Sunday, November 6, 2016

The Adventures of Tintin

A cartoon drawing of a young man and his white dog walking against clear background.

 A few years ago I was in France visiting Château Cheverny which had a wing dedicated to an exhibit of the Belgian character Tintin, a boy reporter, created by Belgian cartoonist Herge. I knew of Tintin  but had never read any of the books even though I faintly remember that I was supposed to read them in my high school French class.. oh dear.

Château Cheverny was used in many of the stories as the model for "Château de Moulinsart" in the Tintin books.


Tintin travels the world with his dog Snowy and they find themselves in all sorts of adventures and mysteries. With his sharp intellect and quick thinking he always helps to solve the mystery and capture the criminal!

I grabbed a copy of  The Black Island while touring the exhibit, mostly because I loved that Tintin was wearing a tam and tartan and in Scotland.

But what a fun read! Tintin stumbles upon a mysterious plane crash and soon is off on the chase of criminals through Scotland.

These comic books are really wonderful and I continue to add to my stash whenever I see one.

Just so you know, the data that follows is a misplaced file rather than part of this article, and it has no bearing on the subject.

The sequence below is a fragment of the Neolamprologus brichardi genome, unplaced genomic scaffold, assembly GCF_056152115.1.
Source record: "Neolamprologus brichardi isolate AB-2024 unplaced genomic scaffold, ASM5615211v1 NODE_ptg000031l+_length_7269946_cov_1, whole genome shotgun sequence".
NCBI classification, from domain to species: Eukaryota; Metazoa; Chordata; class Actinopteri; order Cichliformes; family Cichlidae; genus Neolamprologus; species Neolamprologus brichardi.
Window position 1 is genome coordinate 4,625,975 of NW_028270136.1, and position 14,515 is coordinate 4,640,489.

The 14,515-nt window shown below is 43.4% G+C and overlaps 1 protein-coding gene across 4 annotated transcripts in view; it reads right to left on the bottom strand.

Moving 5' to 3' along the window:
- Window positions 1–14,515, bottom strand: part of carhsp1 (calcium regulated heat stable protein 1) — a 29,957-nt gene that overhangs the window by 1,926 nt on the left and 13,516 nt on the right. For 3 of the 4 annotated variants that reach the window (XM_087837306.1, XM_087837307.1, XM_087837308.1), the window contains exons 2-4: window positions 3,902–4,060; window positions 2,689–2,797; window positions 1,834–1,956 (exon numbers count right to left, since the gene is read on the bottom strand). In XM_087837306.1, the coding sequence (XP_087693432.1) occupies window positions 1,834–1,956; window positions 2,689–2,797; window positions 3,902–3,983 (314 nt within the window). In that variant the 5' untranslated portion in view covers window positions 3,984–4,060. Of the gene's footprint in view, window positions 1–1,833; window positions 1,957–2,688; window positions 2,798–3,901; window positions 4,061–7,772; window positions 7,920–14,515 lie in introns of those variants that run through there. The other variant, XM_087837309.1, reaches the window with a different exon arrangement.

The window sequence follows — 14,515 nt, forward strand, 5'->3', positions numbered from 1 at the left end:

I just read Land of Black Gold  where the scene is looming war in Europe and saboteurs have tampered with the oil supply.  Tintin and Snowy head out to expose and help catch the guilty party.


The big comics like this (about 11 x 17) are the most enjoyable because the drawings aren't all squished. There are books out now that contain 3 comics in one, and I've still purchased them, but they are squished and not as enjoyable to look at.

I always make sure there are Tintin comics in the reading basket at my house so whenever a niece or nephew visits they often run right to the basket to see what book is available to read (or look at the pictures).

Hergé, with a bust of Tintin.
Hergé was a Belgian comics writer and artist. He wrote and drew 23 Tintin stories.
Tintin was the most famous and popular comics in Europe for quite some time. His style of drawing is called Ligne claire  (clear line) and he was the pioneer of this style and there are all sorts of wonderful things out there you can read about him and his art if you are inclined.

Or just pick up a Tintin comic and enjoy it!

Some of my favorites are
The Crab With the Golden Claws (Tintin, #9)146122The Broken Ear (Tintin, #6)179174

Happy Reading!

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